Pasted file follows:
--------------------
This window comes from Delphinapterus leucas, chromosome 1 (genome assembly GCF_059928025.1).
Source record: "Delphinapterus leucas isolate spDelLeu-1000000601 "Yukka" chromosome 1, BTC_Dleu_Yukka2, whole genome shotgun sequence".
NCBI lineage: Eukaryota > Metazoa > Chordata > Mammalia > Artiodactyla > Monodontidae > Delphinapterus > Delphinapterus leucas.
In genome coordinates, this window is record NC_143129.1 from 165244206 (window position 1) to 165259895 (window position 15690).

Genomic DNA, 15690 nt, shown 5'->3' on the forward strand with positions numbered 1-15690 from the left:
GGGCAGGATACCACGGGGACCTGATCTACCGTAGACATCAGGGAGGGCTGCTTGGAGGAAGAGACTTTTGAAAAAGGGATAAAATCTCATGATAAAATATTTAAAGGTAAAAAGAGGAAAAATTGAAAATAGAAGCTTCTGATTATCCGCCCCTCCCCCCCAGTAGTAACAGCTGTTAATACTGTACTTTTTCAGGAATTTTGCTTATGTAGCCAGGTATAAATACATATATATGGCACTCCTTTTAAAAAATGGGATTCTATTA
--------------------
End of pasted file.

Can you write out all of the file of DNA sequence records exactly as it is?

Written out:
This window comes from Delphinapterus leucas, chromosome 1 (genome assembly GCF_059928025.1).
Source record: "Delphinapterus leucas isolate spDelLeu-1000000601 "Yukka" chromosome 1, BTC_Dleu_Yukka2, whole genome shotgun sequence".
NCBI lineage: Eukaryota > Metazoa > Chordata > Mammalia > Artiodactyla > Monodontidae > Delphinapterus > Delphinapterus leucas.
In genome coordinates, this window is record NC_143129.1 from 165244206 (window position 1) to 165259895 (window position 15690).

Genomic DNA, 15690 nt, shown 5'->3' on the forward strand with positions numbered 1-15690 from the left:
GGGCAGGATACCACGGGGACCTGATCTACCGTAGACATCAGGGAGGGCTGCTTGGAGGAAGAGACTTTTGAAAAAGGGATAAAATCTCATGATAAAATATTTAAAGGTAAAAAGAGGAAAAATTGAAAATAGAAGCTTCTGATTATCCGCCCCTCCCCCCCAGTAGTAACAGCTGTTAATACTGTACTTTTTCAGGAATTTTGCTTATGTAGCCAGGTATAAATACATATATATGGCACTCCTTTTAAAAAATGGGATTCTATTA